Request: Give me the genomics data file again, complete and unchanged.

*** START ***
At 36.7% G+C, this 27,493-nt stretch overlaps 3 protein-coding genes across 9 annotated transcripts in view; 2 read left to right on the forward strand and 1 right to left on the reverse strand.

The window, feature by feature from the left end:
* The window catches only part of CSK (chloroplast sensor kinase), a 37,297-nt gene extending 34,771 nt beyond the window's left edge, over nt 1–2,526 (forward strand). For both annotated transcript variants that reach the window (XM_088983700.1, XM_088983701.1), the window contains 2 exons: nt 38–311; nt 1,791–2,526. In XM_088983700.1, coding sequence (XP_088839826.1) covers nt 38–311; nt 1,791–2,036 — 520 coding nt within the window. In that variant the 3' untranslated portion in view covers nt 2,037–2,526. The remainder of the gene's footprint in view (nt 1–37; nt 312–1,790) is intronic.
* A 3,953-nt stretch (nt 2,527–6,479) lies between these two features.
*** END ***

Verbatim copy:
At 36.7% G+C, this 27,493-nt stretch overlaps 3 protein-coding genes across 9 annotated transcripts in view; 2 read left to right on the forward strand and 1 right to left on the reverse strand.

The window, feature by feature from the left end:
* The window catches only part of CSK (chloroplast sensor kinase), a 37,297-nt gene extending 34,771 nt beyond the window's left edge, over nt 1–2,526 (forward strand). For both annotated transcript variants that reach the window (XM_088983700.1, XM_088983701.1), the window contains 2 exons: nt 38–311; nt 1,791–2,526. In XM_088983700.1, coding sequence (XP_088839826.1) covers nt 38–311; nt 1,791–2,036 — 520 coding nt within the window. In that variant the 3' untranslated portion in view covers nt 2,037–2,526. The remainder of the gene's footprint in view (nt 1–37; nt 312–1,790) is intronic.
* A 3,953-nt stretch (nt 2,527–6,479) lies between these two features.